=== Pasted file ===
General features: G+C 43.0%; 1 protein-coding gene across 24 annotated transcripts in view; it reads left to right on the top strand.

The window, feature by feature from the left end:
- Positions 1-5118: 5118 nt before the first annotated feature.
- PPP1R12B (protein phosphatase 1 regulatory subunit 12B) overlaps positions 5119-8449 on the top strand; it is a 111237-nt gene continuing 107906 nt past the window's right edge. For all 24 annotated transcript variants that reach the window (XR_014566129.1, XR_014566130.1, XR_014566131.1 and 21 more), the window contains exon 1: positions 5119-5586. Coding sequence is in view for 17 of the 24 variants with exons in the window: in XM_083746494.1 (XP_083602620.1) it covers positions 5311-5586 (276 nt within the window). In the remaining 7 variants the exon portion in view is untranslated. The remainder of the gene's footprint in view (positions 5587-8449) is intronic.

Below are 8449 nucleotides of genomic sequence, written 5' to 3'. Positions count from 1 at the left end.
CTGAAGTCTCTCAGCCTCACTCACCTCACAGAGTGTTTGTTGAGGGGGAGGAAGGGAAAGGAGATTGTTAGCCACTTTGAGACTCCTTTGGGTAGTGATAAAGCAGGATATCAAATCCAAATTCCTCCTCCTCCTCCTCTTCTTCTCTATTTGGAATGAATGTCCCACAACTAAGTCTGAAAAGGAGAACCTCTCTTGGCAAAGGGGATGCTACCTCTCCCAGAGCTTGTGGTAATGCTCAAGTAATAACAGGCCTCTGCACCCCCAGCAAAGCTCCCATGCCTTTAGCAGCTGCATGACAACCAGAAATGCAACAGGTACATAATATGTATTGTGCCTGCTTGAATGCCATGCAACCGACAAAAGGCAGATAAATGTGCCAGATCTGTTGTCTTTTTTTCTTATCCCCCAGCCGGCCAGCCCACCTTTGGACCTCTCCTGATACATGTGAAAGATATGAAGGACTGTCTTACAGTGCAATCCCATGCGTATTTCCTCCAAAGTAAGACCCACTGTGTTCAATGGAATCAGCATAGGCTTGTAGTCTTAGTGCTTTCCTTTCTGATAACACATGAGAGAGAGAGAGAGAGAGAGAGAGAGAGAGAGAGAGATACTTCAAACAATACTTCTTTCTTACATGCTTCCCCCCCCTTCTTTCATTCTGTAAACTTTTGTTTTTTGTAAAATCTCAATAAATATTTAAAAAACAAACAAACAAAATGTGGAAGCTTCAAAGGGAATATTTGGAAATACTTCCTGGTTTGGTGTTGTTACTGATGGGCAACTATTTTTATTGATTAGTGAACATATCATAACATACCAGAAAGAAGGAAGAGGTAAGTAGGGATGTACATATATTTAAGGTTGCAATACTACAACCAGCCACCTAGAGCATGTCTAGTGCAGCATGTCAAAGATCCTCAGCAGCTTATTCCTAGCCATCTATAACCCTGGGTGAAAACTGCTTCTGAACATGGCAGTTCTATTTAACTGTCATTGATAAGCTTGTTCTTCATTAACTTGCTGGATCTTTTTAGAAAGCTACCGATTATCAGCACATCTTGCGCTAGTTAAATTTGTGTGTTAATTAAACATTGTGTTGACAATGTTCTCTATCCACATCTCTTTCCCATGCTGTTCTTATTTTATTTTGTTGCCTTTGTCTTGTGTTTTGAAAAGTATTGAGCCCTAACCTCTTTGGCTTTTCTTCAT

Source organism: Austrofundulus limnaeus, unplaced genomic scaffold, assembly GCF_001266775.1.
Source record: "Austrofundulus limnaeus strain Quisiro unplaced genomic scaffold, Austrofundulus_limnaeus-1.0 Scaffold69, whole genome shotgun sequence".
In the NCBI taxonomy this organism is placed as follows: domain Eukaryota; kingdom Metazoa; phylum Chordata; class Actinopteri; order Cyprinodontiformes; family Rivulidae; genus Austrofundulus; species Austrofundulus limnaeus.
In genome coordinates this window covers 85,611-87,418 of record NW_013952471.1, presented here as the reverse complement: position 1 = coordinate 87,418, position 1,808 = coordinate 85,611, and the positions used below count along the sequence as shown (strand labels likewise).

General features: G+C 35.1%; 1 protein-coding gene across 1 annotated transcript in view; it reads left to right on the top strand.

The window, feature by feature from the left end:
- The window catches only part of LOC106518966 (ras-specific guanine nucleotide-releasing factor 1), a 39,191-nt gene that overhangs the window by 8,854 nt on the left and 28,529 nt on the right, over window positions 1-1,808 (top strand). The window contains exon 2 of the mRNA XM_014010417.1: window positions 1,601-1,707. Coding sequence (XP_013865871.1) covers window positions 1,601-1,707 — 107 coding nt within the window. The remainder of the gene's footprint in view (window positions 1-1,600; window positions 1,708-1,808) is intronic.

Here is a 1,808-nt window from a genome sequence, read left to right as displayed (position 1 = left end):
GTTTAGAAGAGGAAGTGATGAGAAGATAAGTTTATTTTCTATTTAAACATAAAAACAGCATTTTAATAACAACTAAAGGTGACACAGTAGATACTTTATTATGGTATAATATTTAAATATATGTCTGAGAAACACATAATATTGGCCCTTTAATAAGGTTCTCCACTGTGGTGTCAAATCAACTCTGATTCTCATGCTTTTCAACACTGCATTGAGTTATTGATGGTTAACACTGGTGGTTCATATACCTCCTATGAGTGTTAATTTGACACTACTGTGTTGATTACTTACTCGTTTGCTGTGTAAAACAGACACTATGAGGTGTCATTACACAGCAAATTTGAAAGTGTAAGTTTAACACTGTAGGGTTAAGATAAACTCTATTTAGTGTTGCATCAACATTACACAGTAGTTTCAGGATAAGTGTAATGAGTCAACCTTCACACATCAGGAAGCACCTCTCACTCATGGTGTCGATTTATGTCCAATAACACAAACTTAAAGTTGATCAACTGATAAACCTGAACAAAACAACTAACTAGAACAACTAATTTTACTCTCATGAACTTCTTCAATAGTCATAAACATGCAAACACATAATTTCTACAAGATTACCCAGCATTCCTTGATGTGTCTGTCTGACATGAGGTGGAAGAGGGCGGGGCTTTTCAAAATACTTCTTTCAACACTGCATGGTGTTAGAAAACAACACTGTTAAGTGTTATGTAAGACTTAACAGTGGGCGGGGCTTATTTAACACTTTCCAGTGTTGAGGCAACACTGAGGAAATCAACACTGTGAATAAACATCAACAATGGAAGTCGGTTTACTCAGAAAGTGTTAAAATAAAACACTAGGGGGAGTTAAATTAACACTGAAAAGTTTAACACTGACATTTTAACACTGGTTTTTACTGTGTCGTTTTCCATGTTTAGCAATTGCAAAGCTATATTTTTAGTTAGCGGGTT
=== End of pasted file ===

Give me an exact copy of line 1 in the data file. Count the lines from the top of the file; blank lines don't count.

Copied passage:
General features: G+C 43.0%; 1 protein-coding gene across 24 annotated transcripts in view; it reads left to right on the top strand.